Mendips header
 Overview maps
 Locality areas
  Cheddar Gorge
 Burrington Combe
 Shipham & Rowberrow
 Crook Peak & Axbridge
 Banwell to Churchill
 Harptree & Smitham Hill
 Draycott & Westbury-sub
 Wookey Hole & Ebbor
 Great Elm & Vallis Vale
 Mells & the Wadbury Valley
 The Vobster area
 The Whatley area
 Torr Works & Asham Wood
 Beacon Hill
 Stoke St Michael & Oakhill
 Holwell & Nunney
 Shepton Mallet & Maesbury
 Gurney Slade & Emborough
 The Nettlebridge valley
 Rocks of Mendips
 Geological timescale
 Ancient environments
 Geological structure
 Minerals and mines
  Minerals and mines
 Industrial archaeology
  Stone as a resource
 Employment & the economy
 Quarrying & geodiversity
 Quarrying & the environment
 History of quarrying
 Caves and karst
 How caves form
 Dry valleys and gorges
 Dolines and sinkholes
 Mendip caves
 Going caving
  Flora and fauna
 Typical Mendip habitats
 Special Mendip habitats
 Horseshoe bats
 Appendix of names
 Biodiversity of western
 Biodiversity of eastern
 External links
 Detailed site information
  Coal mining
  Mendip quarry companies
  East Mendip quarries
 Biodiversity of eastern
  West Mendip quarries
 Biodiversity of western
 Site map
Dry valleys and gorges
The Mendip plateau is incised by numerous dry valleys which deepen into spectacular gorges such as Cheddar, Ebbor, and Burrington Combe, as the steep flanks of the hills are approached. The largest of these, Cheddar Gorge, is entrenched up to 120 m deep.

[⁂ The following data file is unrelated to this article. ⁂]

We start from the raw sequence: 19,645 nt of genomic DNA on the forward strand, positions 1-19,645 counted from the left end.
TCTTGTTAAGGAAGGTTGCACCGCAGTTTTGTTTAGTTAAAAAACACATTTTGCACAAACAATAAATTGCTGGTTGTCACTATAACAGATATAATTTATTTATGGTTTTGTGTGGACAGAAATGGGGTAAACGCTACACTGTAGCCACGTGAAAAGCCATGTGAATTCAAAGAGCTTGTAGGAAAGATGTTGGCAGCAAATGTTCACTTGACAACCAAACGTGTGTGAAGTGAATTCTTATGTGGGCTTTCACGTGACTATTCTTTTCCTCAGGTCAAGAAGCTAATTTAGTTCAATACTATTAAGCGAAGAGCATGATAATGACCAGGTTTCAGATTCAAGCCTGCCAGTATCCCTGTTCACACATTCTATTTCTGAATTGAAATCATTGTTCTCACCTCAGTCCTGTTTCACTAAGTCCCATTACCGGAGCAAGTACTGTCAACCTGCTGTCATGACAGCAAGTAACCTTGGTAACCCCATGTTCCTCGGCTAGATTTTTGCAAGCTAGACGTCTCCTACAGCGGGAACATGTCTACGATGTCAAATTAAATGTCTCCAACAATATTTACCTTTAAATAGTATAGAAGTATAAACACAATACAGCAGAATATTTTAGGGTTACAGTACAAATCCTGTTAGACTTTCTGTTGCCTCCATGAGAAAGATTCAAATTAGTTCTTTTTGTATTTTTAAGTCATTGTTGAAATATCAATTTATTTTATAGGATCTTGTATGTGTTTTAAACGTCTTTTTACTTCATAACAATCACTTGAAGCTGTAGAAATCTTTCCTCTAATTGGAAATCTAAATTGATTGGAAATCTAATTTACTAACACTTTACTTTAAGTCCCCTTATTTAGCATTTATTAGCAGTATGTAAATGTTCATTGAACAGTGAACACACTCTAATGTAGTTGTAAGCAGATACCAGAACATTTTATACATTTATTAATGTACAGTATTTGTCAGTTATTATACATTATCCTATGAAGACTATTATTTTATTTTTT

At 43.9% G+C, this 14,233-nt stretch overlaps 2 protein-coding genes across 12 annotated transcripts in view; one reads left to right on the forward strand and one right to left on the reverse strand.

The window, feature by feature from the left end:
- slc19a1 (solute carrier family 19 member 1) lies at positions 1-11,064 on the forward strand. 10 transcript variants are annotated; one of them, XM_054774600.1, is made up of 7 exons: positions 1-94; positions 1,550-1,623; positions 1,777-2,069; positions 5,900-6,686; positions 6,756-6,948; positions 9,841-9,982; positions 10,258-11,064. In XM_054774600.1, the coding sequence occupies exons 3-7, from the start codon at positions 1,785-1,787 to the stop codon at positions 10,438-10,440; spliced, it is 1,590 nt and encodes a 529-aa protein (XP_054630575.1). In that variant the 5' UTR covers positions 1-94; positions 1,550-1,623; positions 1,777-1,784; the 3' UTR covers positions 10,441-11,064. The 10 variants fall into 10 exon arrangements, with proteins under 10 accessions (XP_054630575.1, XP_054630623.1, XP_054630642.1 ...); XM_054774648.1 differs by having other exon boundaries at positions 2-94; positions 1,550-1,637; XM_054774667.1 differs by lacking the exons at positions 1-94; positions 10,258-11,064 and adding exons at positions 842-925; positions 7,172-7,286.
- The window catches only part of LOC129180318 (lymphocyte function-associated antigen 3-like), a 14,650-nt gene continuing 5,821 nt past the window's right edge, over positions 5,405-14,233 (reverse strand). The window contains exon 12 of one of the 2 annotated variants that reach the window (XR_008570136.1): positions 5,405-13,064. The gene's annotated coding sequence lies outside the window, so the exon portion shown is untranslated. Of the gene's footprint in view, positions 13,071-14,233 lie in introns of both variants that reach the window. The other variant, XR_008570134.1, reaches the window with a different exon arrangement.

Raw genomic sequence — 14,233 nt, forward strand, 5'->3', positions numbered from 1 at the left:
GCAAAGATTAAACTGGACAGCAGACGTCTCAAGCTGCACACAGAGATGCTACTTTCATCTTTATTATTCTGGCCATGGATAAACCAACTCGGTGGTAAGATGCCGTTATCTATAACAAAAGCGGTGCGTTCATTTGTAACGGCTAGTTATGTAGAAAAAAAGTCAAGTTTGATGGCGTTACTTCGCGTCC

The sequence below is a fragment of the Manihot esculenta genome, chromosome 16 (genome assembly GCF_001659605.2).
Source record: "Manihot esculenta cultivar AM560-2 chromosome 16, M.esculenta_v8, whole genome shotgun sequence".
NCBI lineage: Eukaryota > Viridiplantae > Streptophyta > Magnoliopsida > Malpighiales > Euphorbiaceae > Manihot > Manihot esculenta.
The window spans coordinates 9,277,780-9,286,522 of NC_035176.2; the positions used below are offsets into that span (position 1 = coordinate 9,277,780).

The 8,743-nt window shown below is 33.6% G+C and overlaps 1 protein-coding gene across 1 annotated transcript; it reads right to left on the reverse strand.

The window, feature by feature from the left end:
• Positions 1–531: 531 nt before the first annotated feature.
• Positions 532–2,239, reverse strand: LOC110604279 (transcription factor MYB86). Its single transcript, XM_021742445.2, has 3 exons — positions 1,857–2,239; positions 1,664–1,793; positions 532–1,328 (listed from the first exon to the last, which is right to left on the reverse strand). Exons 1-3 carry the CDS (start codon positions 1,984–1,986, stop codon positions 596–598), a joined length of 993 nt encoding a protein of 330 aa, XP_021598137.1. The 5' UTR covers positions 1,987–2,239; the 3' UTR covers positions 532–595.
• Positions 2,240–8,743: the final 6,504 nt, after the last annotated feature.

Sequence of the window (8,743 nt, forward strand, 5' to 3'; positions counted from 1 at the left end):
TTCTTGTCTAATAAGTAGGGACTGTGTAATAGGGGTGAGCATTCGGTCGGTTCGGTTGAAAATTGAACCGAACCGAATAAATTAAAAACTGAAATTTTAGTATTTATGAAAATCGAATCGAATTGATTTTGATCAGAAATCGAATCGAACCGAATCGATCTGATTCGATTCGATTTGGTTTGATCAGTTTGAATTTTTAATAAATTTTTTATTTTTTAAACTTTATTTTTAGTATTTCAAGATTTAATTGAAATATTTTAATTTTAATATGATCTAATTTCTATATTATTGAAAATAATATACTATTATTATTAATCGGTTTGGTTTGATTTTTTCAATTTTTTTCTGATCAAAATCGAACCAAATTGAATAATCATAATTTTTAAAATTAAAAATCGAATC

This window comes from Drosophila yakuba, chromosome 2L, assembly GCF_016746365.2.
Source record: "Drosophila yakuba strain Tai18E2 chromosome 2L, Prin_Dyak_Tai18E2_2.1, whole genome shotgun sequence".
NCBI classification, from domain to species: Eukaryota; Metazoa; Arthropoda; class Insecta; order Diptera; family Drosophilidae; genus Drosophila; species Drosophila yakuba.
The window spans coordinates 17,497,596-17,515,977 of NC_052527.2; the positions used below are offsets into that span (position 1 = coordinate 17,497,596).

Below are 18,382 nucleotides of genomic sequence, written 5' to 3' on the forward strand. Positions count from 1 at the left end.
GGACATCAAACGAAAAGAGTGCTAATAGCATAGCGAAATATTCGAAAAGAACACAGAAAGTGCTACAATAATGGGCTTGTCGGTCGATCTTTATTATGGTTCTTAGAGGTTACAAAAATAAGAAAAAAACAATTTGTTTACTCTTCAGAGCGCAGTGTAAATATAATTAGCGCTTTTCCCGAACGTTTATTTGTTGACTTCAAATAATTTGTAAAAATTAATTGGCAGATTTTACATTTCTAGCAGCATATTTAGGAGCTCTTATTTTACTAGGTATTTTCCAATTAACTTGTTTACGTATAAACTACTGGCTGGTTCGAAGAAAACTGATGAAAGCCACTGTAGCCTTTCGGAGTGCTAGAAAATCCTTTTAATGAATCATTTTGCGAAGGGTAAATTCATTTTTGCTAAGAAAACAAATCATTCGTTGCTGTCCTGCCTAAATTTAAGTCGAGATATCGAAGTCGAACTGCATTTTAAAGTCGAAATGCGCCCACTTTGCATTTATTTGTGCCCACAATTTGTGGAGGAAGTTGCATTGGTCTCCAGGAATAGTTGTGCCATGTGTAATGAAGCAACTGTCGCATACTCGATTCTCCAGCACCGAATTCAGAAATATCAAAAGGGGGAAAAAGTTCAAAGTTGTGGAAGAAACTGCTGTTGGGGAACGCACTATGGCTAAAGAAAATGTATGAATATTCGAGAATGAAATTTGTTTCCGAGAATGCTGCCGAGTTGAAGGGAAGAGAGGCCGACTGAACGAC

The origins of these dry valleys and gorges have been debated for over a century. The earliest ideas involved earthquake rifting and similar catastrophic phenomena. The first plausible hypothesis, that the gorges were formed by cavern collapse was put forward in 1862, a myth that is still often perpetuated in many modern geological texts. This theory remained popular until 1927 when it was suggested the gorges were cut by surface rivers.

Dettifoss, Iceland
  Cheddar Gorge

Neither Cheddar or any of the other gorges and dry valleys are collapsed caverns, except possibly the Wookey Hole ravine. The size of the smallest gorge on Mendip is still far larger than even the largest Mendip caves such as GB Cave, and Lamb Leer. Many dry valleys have cut though existing cave passages. Furthermore, most stream caves on Mendip descend rapidly at first before levelling out at depth, whereas the steepest section of both Cheddar and Ebbor Gorge is near the mouth.

The Mendip dry valleys and gorges were incised over the last million years or so by meltwater rivers during the Ice Age, when the caves were blocked by ice, gravel and frozen mud. Although the area was never glaciated, the region was still deeply frozen much of the year. Torrents of summer meltwater from the snow caps poured off the hills. The material eroded during these periods was deposited as large alluvial fans (marked as 'head' on most geological maps) extending out from the gorge mouth, an excellent example occurs at Burrington Combe.

On western Mendip, many modern valleys follow earlier filled-in Triassic valleys where erosion has picked out the softer Mercia Mudstone, in preference to the harder, more resistant Carboniferous Limestone.

Apart from a few exceptions in the extreme east, all the valleys cut into the limestone are now dry. This is due to the development of underground drainage and the formation of extensive cave systems.
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